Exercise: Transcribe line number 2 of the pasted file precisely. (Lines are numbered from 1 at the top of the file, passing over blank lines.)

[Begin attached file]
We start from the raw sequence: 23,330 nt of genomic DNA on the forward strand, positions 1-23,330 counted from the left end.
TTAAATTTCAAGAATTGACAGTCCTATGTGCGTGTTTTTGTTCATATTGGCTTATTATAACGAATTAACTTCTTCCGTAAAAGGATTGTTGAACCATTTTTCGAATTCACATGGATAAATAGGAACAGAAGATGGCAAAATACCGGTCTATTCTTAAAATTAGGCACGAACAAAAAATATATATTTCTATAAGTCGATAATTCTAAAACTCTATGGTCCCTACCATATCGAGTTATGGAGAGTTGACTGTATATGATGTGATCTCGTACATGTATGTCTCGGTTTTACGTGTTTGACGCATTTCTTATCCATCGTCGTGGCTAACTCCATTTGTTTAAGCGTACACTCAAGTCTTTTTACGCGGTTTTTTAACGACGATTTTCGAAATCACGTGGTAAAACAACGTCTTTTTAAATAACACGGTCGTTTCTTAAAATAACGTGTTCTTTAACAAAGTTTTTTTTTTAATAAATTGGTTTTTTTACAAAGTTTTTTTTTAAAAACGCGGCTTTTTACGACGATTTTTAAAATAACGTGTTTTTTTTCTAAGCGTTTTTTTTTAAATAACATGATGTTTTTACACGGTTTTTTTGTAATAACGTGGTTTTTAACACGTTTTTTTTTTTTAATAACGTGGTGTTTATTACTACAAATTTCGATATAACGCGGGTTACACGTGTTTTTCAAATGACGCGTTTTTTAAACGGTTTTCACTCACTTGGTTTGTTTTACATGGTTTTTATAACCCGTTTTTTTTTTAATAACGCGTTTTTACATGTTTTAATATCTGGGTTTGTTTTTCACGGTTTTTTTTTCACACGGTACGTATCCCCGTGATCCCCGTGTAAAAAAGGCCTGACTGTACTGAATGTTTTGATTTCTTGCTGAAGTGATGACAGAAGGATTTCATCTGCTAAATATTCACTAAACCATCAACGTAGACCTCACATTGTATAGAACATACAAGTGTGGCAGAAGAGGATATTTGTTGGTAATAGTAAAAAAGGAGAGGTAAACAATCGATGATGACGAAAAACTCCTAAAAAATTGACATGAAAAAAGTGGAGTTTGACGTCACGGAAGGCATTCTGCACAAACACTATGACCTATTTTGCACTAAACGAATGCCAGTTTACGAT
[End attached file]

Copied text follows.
TTAAATTTCAAGAATTGACAGTCCTATGTGCGTGTTTTTGTTCATATTGGCTTATTATAACGAATTAACTTCTTCCGTAAAAGGATTGTTGAACCATTTTTCGAATTCACATGGATAAATAGGAACAGAAGATGGCAAAATACCGGTCTATTCTTAAAATTAGGCACGAACAAAAAATATATATTTCTATAAGTCGATAATTCTAAAACTCTATGGTCCCTACCATATCGAGTTATGGAGAGTTGACTGTATATGATGTGATCTCGTACATGTATGTCTCGGTTTTACGTGTTTGACGCATTTCTTATCCATCGTCGTGGCTAACTCCATTTGTTTAAGCGTACACTCAAGTCTTTTTACGCGGTTTTTTAACGACGATTTTCGAAATCACGTGGTAAAACAACGTCTTTTTAAATAACACGGTCGTTTCTTAAAATAACGTGTTCTTTAACAAAGTTTTTTTTTTAATAAATTGGTTTTTTTACAAAGTTTTTTTTTAAAAACGCGGCTTTTTACGACGATTTTTAAAATAACGTGTTTTTTTTCTAAGCGTTTTTTTTTAAATAACATGATGTTTTTACACGGTTTTTTTGTAATAACGTGGTTTTTAACACGTTTTTTTTTTTTAATAACGTGGTGTTTATTACTACAAATTTCGATATAACGCGGGTTACACGTGTTTTTCAAATGACGCGTTTTTTAAACGGTTTTCACTCACTTGGTTTGTTTTACATGGTTTTTATAACCCGTTTTTTTTTTAATAACGCGTTTTTACATGTTTTAATATCTGGGTTTGTTTTTCACGGTTTTTTTTTCACACGGTACGTATCCCCGTGATCCCCGTGTAAAAAAGGCCTGACTGTACTGAATGTTTTGATTTCTTGCTGAAGTGATGACAGAAGGATTTCATCTGCTAAATATTCACTAAACCATCAACGTAGACCTCACATTGTATAGAACATACAAGTGTGGCAGAAGAGGATATTTGTTGGTAATAGTAAAAAAGGAGAGGTAAACAATCGATGATGACGAAAAACTCCTAAAAAATTGACATGAAAAAAGTGGAGTTTGACGTCACGGAAGGCATTCTGCACAAACACTATGACCTATTTTGCACTAAACGAATGCCAGTTTACGAT